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Five Behaviors That Diminish Your Investment Returns
[Prefer to listen? You can find a podcast version of this article here: E184: Five Behaviors That Diminish Your Investment Returns]
Investing is both an art and a science. The science part is driven by understanding the fundamentals and applying technical principles to your strategy. This may seem like the hard part, but often it's the other side of the coin that proves more difficult.
The "art" side of investing can be challenging because it's driven by behavior and emotions.
From 2001 - 2020, the S&P 500 has returned 7.5%. However, according to research by JP Morgan, the average investor has achieved only 2.9% in returns in that same time period. Why is that?
It's usually not some specific technical decision that diminishes investment returns. It's human behavior.
Here are five behaviors that can suppress investment returns…
Stopping your recurring contributions when the market goes down
When the market drops, it can feel scary and many will be tempted to “push pause” and sit on the sidelines until things go up again.
But this unplugs your investing schedule at a time when it’s even more of an advantage to buy into the market. Market downturns are among the best times to continue investing every single month because you are buying in at a discount.
Moving your investments to cash based on fear
Fear can cause many to move to cash during a downturn because they don’t like seeing their account balance go down.
But as long as your investments are aligned with your plan and your time horizon, staying invested is the right move.
Going to cash is an attempt to time the market and can cause you to miss out on the recovery, thus stifling your potential growth.
Take a look at this data from Dimensional Fund Advisors which shows the outcome of missing the best days in the market due to sitting in cash:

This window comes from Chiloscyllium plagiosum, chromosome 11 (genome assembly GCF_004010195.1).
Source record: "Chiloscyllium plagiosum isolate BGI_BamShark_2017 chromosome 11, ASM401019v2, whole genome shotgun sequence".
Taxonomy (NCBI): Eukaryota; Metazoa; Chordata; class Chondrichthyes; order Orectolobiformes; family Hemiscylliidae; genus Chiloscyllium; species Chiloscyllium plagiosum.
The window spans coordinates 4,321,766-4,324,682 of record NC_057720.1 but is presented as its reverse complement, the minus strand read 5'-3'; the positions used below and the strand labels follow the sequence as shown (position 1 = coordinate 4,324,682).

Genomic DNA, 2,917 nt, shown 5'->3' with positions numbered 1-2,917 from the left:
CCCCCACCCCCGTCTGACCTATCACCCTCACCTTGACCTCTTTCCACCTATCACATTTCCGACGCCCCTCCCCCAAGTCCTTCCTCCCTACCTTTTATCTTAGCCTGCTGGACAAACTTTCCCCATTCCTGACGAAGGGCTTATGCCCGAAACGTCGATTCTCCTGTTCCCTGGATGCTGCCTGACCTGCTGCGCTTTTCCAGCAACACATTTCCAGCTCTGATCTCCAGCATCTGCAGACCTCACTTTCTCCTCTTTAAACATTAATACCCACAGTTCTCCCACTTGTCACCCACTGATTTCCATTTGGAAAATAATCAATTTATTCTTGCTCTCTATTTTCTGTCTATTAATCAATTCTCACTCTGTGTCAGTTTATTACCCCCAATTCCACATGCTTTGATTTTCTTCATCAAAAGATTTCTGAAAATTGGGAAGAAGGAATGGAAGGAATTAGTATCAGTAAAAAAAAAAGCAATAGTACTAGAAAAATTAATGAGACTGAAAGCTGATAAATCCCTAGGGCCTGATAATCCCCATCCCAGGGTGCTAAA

Chasing the latest shiny object
There is no shortage of noise out there enticing us to invest in any number of “hot stocks”, alternative investments, or “exciting opportunities”.
Chasing these alleged get rich quick promises will often lead to disappointment and even significant losses. Reliable investing is boring but it works.
Accepting “default” suggestions
When setting up your 401(k), IRA, or other investment accounts you will often be presented with suggested portfolios.
While somewhat useful, these suggestions are no substitute for doing your own evaluation of your financial situation and risk profile (possibly with the help of a financial advisor).
It can seem easier to click a button and accept a default suggestion but over time this can lead to lower returns if the portfolio is not aggressive enough for your financial situation.
Buying high and selling low
A common pattern among investors is to buy when the market is high because it makes them optimistic.
Then they sell when the market is low because they are scared. They then repeat this cycle and end up locking in years of losses while consistently investing at a premium.
Over time, this behavior can significantly suppress returns. It’s much better to stay invested and continue a pattern of recurring contributions.
Avoid these behaviors to avoid being an "average" investor!